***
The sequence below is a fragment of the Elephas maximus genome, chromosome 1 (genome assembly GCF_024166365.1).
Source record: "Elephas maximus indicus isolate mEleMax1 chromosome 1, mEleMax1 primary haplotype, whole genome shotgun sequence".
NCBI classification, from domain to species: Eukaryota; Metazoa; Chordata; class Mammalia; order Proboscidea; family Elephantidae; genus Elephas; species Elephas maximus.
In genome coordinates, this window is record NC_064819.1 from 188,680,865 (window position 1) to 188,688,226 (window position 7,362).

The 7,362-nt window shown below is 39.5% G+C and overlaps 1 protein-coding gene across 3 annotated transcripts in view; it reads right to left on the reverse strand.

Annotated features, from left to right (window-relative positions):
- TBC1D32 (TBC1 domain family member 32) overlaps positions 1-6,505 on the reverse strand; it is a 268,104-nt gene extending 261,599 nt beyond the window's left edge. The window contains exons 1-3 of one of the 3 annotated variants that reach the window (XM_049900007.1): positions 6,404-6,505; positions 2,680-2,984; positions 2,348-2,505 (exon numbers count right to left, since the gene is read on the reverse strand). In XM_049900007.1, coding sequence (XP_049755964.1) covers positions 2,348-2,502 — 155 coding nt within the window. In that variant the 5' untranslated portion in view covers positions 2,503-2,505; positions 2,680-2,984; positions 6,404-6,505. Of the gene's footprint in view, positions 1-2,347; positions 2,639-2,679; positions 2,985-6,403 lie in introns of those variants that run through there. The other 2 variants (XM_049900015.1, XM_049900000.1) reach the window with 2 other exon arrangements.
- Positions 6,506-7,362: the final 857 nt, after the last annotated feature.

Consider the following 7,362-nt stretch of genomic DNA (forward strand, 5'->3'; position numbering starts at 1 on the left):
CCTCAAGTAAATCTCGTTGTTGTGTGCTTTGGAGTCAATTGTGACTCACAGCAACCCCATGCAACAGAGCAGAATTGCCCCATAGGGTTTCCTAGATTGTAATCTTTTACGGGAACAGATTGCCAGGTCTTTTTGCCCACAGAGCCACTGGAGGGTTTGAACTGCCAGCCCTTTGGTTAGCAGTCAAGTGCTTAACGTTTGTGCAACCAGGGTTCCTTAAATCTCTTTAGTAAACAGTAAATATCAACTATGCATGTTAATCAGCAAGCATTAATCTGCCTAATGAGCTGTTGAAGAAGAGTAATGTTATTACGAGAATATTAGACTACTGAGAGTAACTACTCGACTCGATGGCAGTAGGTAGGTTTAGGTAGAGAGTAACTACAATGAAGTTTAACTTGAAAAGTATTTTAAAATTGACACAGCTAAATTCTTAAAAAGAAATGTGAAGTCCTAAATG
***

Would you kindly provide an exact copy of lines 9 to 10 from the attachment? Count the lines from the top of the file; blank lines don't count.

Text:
Consider the following 7,362-nt stretch of genomic DNA (forward strand, 5'->3'; position numbering starts at 1 on the left):
CCTCAAGTAAATCTCGTTGTTGTGTGCTTTGGAGTCAATTGTGACTCACAGCAACCCCATGCAACAGAGCAGAATTGCCCCATAGGGTTTCCTAGATTGTAATCTTTTACGGGAACAGATTGCCAGGTCTTTTTGCCCACAGAGCCACTGGAGGGTTTGAACTGCCAGCCCTTTGGTTAGCAGTCAAGTGCTTAACGTTTGTGCAACCAGGGTTCCTTAAATCTCTTTAGTAAACAGTAAATATCAACTATGCATGTTAATCAGCAAGCATTAATCTGCCTAATGAGCTGTTGAAGAAGAGTAATGTTATTACGAGAATATTAGACTACTGAGAGTAACTACTCGACTCGATGGCAGTAGGTAGGTTTAGGTAGAGAGTAACTACAATGAAGTTTAACTTGAAAAGTATTTTAAAATTGACACAGCTAAATTCTTAAAAAGAAATGTGAAGTCCTAAATG